Last April, I wrote about my first foray into anime. I had a great time with it, and my successful venture had a of couple unintended side-effects. For one thing, I enjoyed that first series so much that I tried another, then another, then many more (which led to me finally figuring out how to make Netflix play it in Japanese. Hurrah, technological success!). And then, when my choices narrowed down to only shows I didn’t want to watch, I began to read manga instead. Continue reading…
At a panel discussion, Octavia Butler reveals how she became a writer, watching a movie and thinking, “Jeez, I can write a better story than that!” Butler is interviewed by Charlie Rose in 2000. And a clip of her from a television documentary on science fiction.
Part 1 of Stephen Colbert’s interview with Maurice Sendak. And here’s part 2, in which Colbert teaches Sendak to huff markers.
According to The Mary Sue, Helen Mirren would like to play Doctor Who. I think I’d like that even more than when Joanna Lumley was the Doctor for a minute or so in, “Doctor Who and the Curse of the Fatal Death.”
Filmmaker Ken Russell has died at the age of 84. The extremely prolific Russell’s films include: Tommy; The Harry Palmer film, Billion Dollar Brain; Women in Love; The Music Lovers; The Devils; Altered States; Crimes of Passion; and Lair of the White Worm. The Guardian has an obituary and Mubi has a collection of articles […]
Enjoy this year’s Gothtober video advent calendar set in “W.T.F’s Gothtober.”
Listen to Fresh Air‘s interview with Maurice Sendak about his secret stash of work, death, this time that is for him and him alone and his favorite lines in his new book, Bumble-ardy
Oh my stars and garters, Orson Scott Card has rewritten Hamlet and called it, Hamlet’s Father. via @houseinrlyeh and @pornokitsch)
Adult Swim has a video interviewing a group of Venture Bros. cosplayers who attended San Diego Comic Con as The Monarch, Dr. Girlfriend and Dr. Mrs. The Monarch. There’s also a little bit of Rusty Venture.
In the year 2001 I discovered a magical world. Not Harry Potter (that was a few years later) and not the Internet (although it was responsible), but a world that captured my attention and hasn’t let go ten years later. It has to do with fanfiction; unpaid fiction that is written by fans of a […]
Unofficial, Unsanctioned, Unsolicited–Colleen Coover’s “Superman’s Ex-Girlfriend Lana Lang!”
Chris Sims and Rusty Shackles bring you, “Great Comics That Never Were (But Shoulda Been)!”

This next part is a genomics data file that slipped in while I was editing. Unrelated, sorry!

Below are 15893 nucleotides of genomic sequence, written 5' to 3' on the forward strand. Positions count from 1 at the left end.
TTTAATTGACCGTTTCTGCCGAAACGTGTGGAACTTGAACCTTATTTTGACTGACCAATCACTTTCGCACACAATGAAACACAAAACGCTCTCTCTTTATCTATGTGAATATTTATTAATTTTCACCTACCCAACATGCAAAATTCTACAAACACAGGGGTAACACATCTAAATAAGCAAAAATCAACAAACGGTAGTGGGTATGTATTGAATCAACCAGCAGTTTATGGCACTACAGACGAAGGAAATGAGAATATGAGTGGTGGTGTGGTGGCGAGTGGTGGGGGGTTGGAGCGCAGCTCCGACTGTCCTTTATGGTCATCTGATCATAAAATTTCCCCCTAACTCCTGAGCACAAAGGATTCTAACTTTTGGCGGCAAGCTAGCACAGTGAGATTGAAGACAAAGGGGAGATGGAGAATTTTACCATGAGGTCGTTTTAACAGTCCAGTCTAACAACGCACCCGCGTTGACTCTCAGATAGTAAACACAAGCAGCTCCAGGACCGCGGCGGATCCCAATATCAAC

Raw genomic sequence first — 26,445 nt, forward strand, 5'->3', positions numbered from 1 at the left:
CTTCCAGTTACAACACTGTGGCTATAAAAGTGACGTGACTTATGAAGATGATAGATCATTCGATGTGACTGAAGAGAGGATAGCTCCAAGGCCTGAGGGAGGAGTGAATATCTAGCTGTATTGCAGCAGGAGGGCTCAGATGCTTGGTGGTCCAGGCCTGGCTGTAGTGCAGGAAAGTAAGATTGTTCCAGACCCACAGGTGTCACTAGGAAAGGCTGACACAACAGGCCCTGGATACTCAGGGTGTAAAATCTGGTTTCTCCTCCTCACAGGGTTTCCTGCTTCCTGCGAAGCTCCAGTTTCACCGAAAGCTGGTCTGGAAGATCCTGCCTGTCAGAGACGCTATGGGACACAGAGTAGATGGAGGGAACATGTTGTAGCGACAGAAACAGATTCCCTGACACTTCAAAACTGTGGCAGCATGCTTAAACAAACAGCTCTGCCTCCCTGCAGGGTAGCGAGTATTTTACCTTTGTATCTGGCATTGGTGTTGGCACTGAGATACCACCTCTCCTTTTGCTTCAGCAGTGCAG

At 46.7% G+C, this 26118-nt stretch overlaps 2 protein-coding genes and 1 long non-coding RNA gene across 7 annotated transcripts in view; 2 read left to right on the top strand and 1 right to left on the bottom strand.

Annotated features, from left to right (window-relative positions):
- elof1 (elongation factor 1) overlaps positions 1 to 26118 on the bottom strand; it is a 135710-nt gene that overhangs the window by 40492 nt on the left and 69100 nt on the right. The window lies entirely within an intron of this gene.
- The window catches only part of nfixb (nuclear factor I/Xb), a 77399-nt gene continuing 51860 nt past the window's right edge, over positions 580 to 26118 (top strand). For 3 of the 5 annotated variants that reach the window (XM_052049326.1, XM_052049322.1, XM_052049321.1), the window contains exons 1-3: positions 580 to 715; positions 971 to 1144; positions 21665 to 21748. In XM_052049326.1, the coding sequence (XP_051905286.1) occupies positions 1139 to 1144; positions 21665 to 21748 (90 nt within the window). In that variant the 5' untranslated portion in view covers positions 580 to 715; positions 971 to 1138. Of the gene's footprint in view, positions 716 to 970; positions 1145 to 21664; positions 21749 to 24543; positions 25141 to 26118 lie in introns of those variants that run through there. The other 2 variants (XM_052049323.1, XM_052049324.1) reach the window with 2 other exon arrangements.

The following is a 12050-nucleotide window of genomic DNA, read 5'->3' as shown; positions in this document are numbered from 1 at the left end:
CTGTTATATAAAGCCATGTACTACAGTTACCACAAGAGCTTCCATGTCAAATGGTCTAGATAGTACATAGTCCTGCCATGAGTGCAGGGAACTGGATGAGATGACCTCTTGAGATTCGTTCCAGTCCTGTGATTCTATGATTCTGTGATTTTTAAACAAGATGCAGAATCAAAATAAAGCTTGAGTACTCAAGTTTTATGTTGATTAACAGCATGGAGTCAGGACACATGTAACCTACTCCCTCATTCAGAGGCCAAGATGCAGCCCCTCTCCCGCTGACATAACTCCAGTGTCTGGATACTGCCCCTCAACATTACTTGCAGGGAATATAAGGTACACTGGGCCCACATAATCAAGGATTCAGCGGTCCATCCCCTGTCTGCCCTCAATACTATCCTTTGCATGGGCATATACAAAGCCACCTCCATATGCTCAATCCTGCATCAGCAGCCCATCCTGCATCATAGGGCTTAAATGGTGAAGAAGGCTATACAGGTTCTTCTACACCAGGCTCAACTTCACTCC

It’s been just over a year since I became a partner in the Mayfair Theatre, Ottawa’s oldest operating cinema. We’ve shown a lot of films in that time (we average about 40 a month), and I’ve written the synopsis for almost every one.
It’s Gothtober Time, check out the screenings at this year’s Gothtober Drive-In!
The makers of Xena: Warrior Princess and Hercules: The Legendary Journeys have made a sexploitation lesbian heist movie in homage to Russ Meyer: Bitch Slap. It’s no Faster, Pussycat! Kill! Kill! but it’s the movie Quentin Tarantino wishes he could make with Zoe Bell doing the stunt choreography.
Henry Jenkins writes up a handy list of some comics he’s enjoyed recently, divvied into stories of everyday life, superheroes, science fiction/fantasy/horror, and some unclassifiable items.
“Chris Ware Can Show Video Games the Path to Manhood.” There’s extensive quotation but there’s also thoughts, and a link to more thoughts, about games pubescing. Maybe when they’re all grown up, they’ll realize some of them aren’t men. (via Fantagraphics)
Did you know Ursula Le Guin worked on an Earthsea screenplay with Peeping Tom and Black Narcissus‘ Michael Powell? I didn’t. There’s more in her Vice Magazine interview. (via Kaiju Shakedown)
Explore the mysterious mission de las calaveras in Gothtober’s 2008 Halloween advent calendar.
You knew evangelist and Queer icon Tammy Faye Bakker used to have a puppet show, right? And her puppets weren’t muppets, they were scary, shellac-headed hand puppets. Way Out Junk has Oops! There Comes a Smile, a collection of Tammy Faye’s puppet songs and stories.
Preserved from usenet, Mark Dery’s 1994 essay on Afrofuturism: “Hack this: Why do so few African-Americans write science fiction, a genre whose close encounters with the Other—the stranger in a strange land—would seem uniquely suited to the concerns of African-American novelists? …. This is especially perplexing in light of the fact that African-Americans are, in […]« go back — keep looking »